Would that tie back into the Randy Newman idea — again, respecting your audience enough to expect them to play the music back correctly?

    Or just respecting yourself. I’m not going to start listening to peoples’ albums on iPhones. I remember David Lynch got really upset when he was discussing people watching movies on iPhones. He couldn’t fathom it! I feel the same way. That’s not my style. But I don’t get too upset, because to each his own. Most musicians put a lot of time and effort into getting every little nuance right, and it’s pretty dismissive to approach it in such a way that you’re listening to whether or not the drums are four-on-the-floor, or something like that.


    I’ve been having a lot of conversations with people as to whether music is something we can hang our hat on anymore. I recently had conversations with Colin Blunstone and Chris White from the Zombies, and they were so optimistic about how you really can make a living via music. While I appreciate their sense of graciousness and awe about it, I’m not sure if I completely agree. I don’t know if that statement is as relevant to the present as it was in the 1960s, because many people I know are really struggling to do music!


    There’s a lot of anxiety and money issues that come up. I’m not going to name names, but for even a lot of established acts who happen to be friends of mine, this is a consuming thing for a lot of people. As far as The Zombies, that was a different time and the royalty system favored the musician to a degree. If something hit, then it kind of took off. These days, if something hits, it kind of seems to matter more in a live setting. You might get better offers, but you’ve got to strike while the iron’s hot and run around on tour a lot more, whereas you wouldn’t have something like the Beatles these days where you camp out in the studio. Or even Brian Eno, who I don’t think toured very often. There was this luxury to make albums, then people might actually buy them. Or you’d get royalties in other ways. Right now, touring is the way.


    I guess the question that this leads to is, what advice would you give to someone who really wants to write songs, pick up an instrument and join this whole rat race?

    Oh, god. I think that you have to do it if you’re passionate about it, but don’t have any expectations. Even if you’re really, really talented — I know a lot of people who do nothing and they’re really talented. It’s disappointing, and I’m sure to a degree, it’s always been that way as well. We’re in a relatively arbitrary world, and you have to keep your head above water somehow, you know? I wouldn’t say “Don’t venture in,” I would say that you’ve got to be as creative as you can. You may not be able to count on it, even if you do well.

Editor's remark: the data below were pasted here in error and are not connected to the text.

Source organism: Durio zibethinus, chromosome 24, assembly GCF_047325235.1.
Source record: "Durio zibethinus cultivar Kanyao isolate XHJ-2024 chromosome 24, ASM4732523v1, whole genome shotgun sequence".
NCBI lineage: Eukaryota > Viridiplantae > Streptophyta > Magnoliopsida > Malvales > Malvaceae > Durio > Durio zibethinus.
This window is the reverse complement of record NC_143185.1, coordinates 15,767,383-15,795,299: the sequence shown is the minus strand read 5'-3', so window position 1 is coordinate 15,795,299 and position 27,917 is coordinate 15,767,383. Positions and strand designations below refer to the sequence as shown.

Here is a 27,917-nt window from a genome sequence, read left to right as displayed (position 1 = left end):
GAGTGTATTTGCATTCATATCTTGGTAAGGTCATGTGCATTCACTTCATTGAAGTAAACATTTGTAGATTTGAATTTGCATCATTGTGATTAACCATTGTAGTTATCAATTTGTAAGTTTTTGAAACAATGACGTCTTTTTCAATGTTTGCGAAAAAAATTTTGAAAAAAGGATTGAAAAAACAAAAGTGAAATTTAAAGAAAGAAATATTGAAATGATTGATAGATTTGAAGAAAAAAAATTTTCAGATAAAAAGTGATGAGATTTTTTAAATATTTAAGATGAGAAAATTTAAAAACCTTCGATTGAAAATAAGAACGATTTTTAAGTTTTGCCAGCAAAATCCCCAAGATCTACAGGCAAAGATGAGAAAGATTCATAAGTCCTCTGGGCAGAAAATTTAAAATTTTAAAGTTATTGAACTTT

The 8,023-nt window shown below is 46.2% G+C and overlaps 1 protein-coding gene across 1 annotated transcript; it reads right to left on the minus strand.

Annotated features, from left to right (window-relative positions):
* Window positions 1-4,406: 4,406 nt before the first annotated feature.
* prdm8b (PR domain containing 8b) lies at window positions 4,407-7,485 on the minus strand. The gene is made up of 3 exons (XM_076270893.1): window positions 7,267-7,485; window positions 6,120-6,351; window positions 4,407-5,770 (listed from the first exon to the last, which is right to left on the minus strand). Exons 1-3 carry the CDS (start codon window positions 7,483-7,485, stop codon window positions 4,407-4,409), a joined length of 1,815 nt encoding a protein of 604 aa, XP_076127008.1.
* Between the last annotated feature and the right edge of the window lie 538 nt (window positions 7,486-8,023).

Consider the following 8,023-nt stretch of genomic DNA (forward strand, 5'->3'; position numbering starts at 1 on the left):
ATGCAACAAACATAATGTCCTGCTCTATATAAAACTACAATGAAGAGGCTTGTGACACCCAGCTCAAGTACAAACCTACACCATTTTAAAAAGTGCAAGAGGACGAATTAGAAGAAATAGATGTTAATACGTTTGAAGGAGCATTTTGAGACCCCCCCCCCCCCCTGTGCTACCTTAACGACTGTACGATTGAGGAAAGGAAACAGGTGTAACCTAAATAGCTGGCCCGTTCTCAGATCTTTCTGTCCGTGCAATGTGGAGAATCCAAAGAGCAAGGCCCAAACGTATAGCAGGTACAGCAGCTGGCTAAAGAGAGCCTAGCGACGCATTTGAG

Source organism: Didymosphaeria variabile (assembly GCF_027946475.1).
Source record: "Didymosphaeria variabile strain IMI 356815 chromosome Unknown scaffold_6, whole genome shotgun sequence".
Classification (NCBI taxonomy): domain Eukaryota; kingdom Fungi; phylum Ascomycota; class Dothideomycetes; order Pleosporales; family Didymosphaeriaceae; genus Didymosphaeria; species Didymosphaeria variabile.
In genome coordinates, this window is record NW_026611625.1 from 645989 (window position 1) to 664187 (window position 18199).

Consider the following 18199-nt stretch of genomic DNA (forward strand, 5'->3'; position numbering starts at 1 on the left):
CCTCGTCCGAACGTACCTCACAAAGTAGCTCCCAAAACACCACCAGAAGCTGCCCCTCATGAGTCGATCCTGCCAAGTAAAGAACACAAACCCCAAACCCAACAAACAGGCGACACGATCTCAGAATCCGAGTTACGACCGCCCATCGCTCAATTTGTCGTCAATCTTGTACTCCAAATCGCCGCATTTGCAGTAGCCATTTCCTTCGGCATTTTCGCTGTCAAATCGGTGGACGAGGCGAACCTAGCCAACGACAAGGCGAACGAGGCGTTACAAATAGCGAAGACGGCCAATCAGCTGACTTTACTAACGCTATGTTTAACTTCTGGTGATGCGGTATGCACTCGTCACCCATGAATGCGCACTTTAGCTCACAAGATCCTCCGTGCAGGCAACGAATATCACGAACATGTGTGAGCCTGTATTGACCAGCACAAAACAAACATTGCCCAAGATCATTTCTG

For me, it is worth it and it has been worth it, if you keep in mind that what you’re doing is communicating your ideas to other people who, as you mentioned with Randy Newman, are potentially likeminded and appreciate where you’re coming from and your perspective. That, to me, is the whole point. It’s a certain level of communication that people have. It made a lot of sense and helped me a lot to listen to more obscure artists — it helped me develop my personality, for better or worse, as I was growing up. That communication was extremely important. We’re all kind of in this together, and it’s not necessarily for the money. It’s gotten a lot harder. But if you can manage to keep going, that’s for the best.

    Thank you.


    Conversation: 72
    Curated by: Morgan Enos
    Conducted by: Phone
    Published: November 20, 2017
    Total questions: 13
    Word count: 2247
    Reading time: Eight minutes
    Hyperlinks: 9


    Dylan: #1
    Sentimentality: No
    Flightiness: Yes
    Lynch: Upset
    Personality: Developed
    Compartmentalization: Critical
    Creation: Luxury


    About the subject

    Alec Ounsworth is a singer, songwriter, musician and the founder of Clap Your Hands Say Yeah.

    About the curator

    Morgan Enos is a songwriter and journalist originally from California. His curatorial work for North of the Internet aims to strike a deeper place in his conversation subjects — the dreamy subtext to the linear everyday. Morgan also frequently writes power pop records as Other Houses about joy, outer space, frustration, chess and spiritual light. He resides in New York, where he continues to creatively fire on all cylinders.

    Related conversations W

    North of the Internet is a series of conversations with creative human beings.

    Subscribe to our monthly newsletter

    © North of the Internet 2017 — ∞Dignity & Introspection _